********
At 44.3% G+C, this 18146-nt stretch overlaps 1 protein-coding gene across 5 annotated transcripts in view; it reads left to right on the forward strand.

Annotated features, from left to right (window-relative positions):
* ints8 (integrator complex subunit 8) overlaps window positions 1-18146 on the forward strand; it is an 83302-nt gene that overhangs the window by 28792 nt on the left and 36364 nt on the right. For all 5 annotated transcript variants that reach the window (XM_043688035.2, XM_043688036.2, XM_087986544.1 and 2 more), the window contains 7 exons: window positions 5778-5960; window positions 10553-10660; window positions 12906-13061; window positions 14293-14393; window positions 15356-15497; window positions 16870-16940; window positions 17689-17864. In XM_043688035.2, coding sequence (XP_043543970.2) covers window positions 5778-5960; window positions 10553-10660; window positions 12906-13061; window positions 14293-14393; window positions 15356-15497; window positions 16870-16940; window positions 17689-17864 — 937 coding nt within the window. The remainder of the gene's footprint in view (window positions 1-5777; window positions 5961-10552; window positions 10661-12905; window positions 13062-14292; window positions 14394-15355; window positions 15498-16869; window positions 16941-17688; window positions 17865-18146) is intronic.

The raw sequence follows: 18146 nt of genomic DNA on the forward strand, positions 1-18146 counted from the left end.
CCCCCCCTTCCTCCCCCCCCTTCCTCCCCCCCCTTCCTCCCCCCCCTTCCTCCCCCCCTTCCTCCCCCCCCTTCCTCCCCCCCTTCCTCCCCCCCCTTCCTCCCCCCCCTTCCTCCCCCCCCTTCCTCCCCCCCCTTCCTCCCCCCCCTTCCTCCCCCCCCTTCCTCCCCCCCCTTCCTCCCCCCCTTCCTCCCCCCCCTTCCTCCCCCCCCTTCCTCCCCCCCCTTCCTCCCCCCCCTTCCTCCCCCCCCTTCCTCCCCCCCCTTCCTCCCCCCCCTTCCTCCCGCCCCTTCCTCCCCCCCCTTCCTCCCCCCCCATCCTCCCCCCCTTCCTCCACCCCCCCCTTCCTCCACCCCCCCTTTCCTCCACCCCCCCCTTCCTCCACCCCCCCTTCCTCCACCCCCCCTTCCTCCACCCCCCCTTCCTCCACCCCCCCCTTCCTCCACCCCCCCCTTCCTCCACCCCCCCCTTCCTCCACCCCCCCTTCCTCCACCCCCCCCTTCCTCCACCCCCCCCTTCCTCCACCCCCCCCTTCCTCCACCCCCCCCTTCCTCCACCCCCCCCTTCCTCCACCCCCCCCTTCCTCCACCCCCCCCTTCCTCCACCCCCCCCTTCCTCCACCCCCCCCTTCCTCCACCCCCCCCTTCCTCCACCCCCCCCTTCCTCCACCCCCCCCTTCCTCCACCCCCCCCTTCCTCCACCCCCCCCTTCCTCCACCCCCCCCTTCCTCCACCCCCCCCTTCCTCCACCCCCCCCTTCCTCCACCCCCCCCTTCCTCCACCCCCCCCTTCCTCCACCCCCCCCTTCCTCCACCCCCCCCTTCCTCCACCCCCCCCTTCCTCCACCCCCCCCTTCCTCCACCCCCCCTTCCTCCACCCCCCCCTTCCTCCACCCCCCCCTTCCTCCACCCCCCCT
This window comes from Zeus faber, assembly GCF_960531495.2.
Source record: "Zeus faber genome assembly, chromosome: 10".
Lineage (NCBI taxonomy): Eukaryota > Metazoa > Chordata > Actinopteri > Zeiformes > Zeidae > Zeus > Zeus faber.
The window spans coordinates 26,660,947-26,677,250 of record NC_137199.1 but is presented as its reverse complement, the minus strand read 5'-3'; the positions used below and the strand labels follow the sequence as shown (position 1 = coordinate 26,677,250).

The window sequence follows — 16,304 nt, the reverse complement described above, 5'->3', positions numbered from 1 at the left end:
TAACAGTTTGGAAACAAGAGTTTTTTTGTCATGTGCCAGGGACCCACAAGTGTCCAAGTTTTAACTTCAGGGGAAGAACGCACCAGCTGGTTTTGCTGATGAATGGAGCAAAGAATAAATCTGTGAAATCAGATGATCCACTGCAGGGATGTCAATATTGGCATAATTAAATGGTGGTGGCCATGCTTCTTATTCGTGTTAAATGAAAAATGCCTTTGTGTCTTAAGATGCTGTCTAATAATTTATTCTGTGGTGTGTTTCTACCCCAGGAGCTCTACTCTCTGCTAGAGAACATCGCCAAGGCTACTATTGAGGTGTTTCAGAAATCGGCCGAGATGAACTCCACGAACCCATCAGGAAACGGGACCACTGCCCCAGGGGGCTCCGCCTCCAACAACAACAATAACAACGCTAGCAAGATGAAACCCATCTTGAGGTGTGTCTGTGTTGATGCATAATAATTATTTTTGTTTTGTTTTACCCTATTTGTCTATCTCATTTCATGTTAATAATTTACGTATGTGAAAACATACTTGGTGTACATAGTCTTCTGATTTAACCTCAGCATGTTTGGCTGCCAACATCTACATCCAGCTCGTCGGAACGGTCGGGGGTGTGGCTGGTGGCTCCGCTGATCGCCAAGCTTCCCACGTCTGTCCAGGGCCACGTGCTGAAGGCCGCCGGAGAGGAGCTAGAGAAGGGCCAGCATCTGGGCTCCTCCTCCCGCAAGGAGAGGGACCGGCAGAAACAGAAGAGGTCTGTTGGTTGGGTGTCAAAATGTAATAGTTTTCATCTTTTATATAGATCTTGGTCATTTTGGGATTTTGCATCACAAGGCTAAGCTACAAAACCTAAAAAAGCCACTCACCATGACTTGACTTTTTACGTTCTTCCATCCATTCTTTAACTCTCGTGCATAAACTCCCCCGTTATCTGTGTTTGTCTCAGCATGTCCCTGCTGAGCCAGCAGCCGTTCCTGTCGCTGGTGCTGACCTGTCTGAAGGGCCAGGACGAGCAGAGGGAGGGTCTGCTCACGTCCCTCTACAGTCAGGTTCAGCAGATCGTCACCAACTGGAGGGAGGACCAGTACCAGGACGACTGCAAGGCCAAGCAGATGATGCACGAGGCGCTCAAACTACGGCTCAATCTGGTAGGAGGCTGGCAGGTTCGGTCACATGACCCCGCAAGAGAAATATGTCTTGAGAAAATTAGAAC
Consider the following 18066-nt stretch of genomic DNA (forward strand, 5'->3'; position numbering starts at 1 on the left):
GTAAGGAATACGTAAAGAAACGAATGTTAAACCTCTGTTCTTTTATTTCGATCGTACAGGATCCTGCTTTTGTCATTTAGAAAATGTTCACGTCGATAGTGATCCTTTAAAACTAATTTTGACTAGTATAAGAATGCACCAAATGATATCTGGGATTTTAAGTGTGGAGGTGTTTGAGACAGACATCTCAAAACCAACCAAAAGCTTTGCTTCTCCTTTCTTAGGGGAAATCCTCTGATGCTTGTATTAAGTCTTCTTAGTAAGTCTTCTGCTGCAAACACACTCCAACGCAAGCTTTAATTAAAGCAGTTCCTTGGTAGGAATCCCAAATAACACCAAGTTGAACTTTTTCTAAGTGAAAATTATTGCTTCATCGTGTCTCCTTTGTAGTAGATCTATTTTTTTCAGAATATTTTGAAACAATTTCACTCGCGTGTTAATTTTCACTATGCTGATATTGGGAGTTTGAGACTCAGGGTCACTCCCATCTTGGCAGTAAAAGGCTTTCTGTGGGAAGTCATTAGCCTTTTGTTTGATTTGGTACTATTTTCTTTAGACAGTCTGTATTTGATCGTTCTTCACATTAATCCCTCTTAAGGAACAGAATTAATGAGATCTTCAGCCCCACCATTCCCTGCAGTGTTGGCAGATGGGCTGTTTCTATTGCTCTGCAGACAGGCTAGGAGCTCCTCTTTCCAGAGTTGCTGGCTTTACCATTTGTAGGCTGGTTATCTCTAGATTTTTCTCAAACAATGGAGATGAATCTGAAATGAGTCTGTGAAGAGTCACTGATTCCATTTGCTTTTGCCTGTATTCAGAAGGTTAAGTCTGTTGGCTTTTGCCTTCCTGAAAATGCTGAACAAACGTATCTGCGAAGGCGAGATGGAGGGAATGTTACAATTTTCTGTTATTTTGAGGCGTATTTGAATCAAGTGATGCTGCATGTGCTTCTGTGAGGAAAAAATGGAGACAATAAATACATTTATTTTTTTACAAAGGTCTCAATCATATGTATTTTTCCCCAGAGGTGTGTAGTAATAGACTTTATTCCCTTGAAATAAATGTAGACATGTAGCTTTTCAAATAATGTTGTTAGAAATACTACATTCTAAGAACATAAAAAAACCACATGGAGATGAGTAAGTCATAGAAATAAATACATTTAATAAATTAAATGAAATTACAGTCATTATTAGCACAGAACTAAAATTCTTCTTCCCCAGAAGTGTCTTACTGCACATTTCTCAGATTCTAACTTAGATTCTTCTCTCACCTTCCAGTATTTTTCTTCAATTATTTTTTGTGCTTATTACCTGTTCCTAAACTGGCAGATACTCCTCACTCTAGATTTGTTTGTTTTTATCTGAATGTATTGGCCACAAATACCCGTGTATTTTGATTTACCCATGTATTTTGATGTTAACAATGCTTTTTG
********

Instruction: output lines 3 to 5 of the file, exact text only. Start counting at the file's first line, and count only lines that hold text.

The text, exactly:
* ints8 (integrator complex subunit 8) overlaps window positions 1-18146 on the forward strand; it is an 83302-nt gene that overhangs the window by 28792 nt on the left and 36364 nt on the right. For all 5 annotated transcript variants that reach the window (XM_043688035.2, XM_043688036.2, XM_087986544.1 and 2 more), the window contains 7 exons: window positions 5778-5960; window positions 10553-10660; window positions 12906-13061; window positions 14293-14393; window positions 15356-15497; window positions 16870-16940; window positions 17689-17864. In XM_043688035.2, coding sequence (XP_043543970.2) covers window positions 5778-5960; window positions 10553-10660; window positions 12906-13061; window positions 14293-14393; window positions 15356-15497; window positions 16870-16940; window positions 17689-17864 — 937 coding nt within the window. The remainder of the gene's footprint in view (window positions 1-5777; window positions 5961-10552; window positions 10661-12905; window positions 13062-14292; window positions 14394-15355; window positions 15498-16869; window positions 16941-17688; window positions 17865-18146) is intronic.

The raw sequence follows: 18146 nt of genomic DNA on the forward strand, positions 1-18146 counted from the left end.
CCCCCCCTTCCTCCCCCCCCTTCCTCCCCCCCCTTCCTCCCCCCCCTTCCTCCCCCCCTTCCTCCCCCCCCTTCCTCCCCCCCTTCCTCCCCCCCCTTCCTCCCCCCCCTTCCTCCCCCCCCTTCCTCCCCCCCCTTCCTCCCCCCCCTTCCTCCCCCCCCTTCCTCCCCCCCCTTCCTCCCCCCCTTCCTCCCCCCCCTTCCTCCCCCCCCTTCCTCCCCCCCCTTCCTCCCCCCCCTTCCTCCCCCCCCTTCCTCCCCCCCCTTCCTCCCCCCCCTTCCTCCCGCCCCTTCCTCCCCCCCCTTCCTCCCCCCCCATCCTCCCCCCCTTCCTCCACCCCCCCCTTCCTCCACCCCCCCTTTCCTCCACCCCCCCCTTCCTCCACCCCCCCTTCCTCCACCCCCCCTTCCTCCACCCCCCCTTCCTCCACCCCCCCCTTCCTCCACCCCCCCCTTCCTCCACCCCCCCCTTCCTCCACCCCCCCTTCCTCCACCCCCCCCTTCCTCCACCCCCCCCTTCCTCCACCCCCCCCTTCCTCCACCCCCCCCTTCCTCCACCCCCCCCTTCCTCCACCCCCCCCTTCCTCCACCCCCCCCTTCCTCCACCCCCCCCTTCCTCCACCCCCCCCTTCCTCCACCCCCCCCTTCCTCCACCCCCCCCTTCCTCCACCCCCCCCTTCCTCCACCCCCCCCTTCCTCCACCCCCCCCTTCCTCCACCCCCCCCTTCCTCCACCCCCCCCTTCCTCCACCCCCCCCTTCCTCCACCCCCCCCTTCCTCCACCCCCCCCTTCCTCCACCCCCCCCTTCCTCCACCCCCCCCTTCCTCCACCCCCCCCTTCCTCCACCCCCCCCTTCCTCCACCCCCCCTTCCTCCACCCCCCCCTTCCTCCACCCCCCCCTTCCTCCACCCCCCCT